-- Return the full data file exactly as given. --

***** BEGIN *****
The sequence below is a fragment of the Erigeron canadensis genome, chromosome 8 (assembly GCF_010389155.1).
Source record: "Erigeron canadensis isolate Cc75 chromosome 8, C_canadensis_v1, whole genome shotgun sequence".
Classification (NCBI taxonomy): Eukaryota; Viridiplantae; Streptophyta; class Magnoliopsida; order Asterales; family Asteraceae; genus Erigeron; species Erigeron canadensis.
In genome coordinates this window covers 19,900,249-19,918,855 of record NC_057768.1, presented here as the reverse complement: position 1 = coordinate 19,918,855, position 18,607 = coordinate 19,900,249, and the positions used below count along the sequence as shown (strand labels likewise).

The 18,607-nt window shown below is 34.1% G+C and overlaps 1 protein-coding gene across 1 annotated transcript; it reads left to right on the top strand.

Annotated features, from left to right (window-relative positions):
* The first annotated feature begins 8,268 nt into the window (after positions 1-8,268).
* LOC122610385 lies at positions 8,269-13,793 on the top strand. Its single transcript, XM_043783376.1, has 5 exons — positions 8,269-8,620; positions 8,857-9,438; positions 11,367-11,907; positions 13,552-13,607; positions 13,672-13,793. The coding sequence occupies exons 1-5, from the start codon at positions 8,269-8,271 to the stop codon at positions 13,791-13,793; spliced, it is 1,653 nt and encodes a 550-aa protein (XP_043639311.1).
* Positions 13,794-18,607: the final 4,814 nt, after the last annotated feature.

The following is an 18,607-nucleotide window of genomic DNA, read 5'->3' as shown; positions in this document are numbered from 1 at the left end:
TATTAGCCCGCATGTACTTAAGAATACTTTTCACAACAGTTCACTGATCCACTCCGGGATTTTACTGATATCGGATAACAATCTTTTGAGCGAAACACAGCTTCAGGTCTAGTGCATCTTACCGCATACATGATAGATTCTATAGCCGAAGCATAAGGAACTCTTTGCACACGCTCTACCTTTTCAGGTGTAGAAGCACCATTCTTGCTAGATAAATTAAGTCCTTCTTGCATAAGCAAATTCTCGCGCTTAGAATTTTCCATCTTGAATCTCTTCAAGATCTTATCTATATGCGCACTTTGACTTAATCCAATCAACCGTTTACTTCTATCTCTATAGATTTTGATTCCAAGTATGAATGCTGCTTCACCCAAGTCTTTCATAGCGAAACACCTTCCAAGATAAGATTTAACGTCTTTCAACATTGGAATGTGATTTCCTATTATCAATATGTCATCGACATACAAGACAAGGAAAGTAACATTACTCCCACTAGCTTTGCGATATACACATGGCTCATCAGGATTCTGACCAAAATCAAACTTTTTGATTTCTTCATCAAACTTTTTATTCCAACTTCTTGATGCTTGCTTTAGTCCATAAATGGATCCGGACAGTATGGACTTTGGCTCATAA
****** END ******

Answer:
The sequence below is a fragment of the Erigeron canadensis genome, chromosome 8 (assembly GCF_010389155.1).
Source record: "Erigeron canadensis isolate Cc75 chromosome 8, C_canadensis_v1, whole genome shotgun sequence".
Classification (NCBI taxonomy): Eukaryota; Viridiplantae; Streptophyta; class Magnoliopsida; order Asterales; family Asteraceae; genus Erigeron; species Erigeron canadensis.
In genome coordinates this window covers 19,900,249-19,918,855 of record NC_057768.1, presented here as the reverse complement: position 1 = coordinate 19,918,855, position 18,607 = coordinate 19,900,249, and the positions used below count along the sequence as shown (strand labels likewise).

The 18,607-nt window shown below is 34.1% G+C and overlaps 1 protein-coding gene across 1 annotated transcript; it reads left to right on the top strand.

Annotated features, from left to right (window-relative positions):
* The first annotated feature begins 8,268 nt into the window (after positions 1-8,268).
* LOC122610385 lies at positions 8,269-13,793 on the top strand. Its single transcript, XM_043783376.1, has 5 exons — positions 8,269-8,620; positions 8,857-9,438; positions 11,367-11,907; positions 13,552-13,607; positions 13,672-13,793. The coding sequence occupies exons 1-5, from the start codon at positions 8,269-8,271 to the stop codon at positions 13,791-13,793; spliced, it is 1,653 nt and encodes a 550-aa protein (XP_043639311.1).
* Positions 13,794-18,607: the final 4,814 nt, after the last annotated feature.

The following is an 18,607-nucleotide window of genomic DNA, read 5'->3' as shown; positions in this document are numbered from 1 at the left end:
TATTAGCCCGCATGTACTTAAGAATACTTTTCACAACAGTTCACTGATCCACTCCGGGATTTTACTGATATCGGATAACAATCTTTTGAGCGAAACACAGCTTCAGGTCTAGTGCATCTTACCGCATACATGATAGATTCTATAGCCGAAGCATAAGGAACTCTTTGCACACGCTCTACCTTTTCAGGTGTAGAAGCACCATTCTTGCTAGATAAATTAAGTCCTTCTTGCATAAGCAAATTCTCGCGCTTAGAATTTTCCATCTTGAATCTCTTCAAGATCTTATCTATATGCGCACTTTGACTTAATCCAATCAACCGTTTACTTCTATCTCTATAGATTTTGATTCCAAGTATGAATGCTGCTTCACCCAAGTCTTTCATAGCGAAACACCTTCCAAGATAAGATTTAACGTCTTTCAACATTGGAATGTGATTTCCTATTATCAATATGTCATCGACATACAAGACAAGGAAAGTAACATTACTCCCACTAGCTTTGCGATATACACATGGCTCATCAGGATTCTGACCAAAATCAAACTTTTTGATTTCTTCATCAAACTTTTTATTCCAACTTCTTGATGCTTGCTTTAGTCCATAAATGGATCCGGACAGTATGGACTTTGGCTCATAA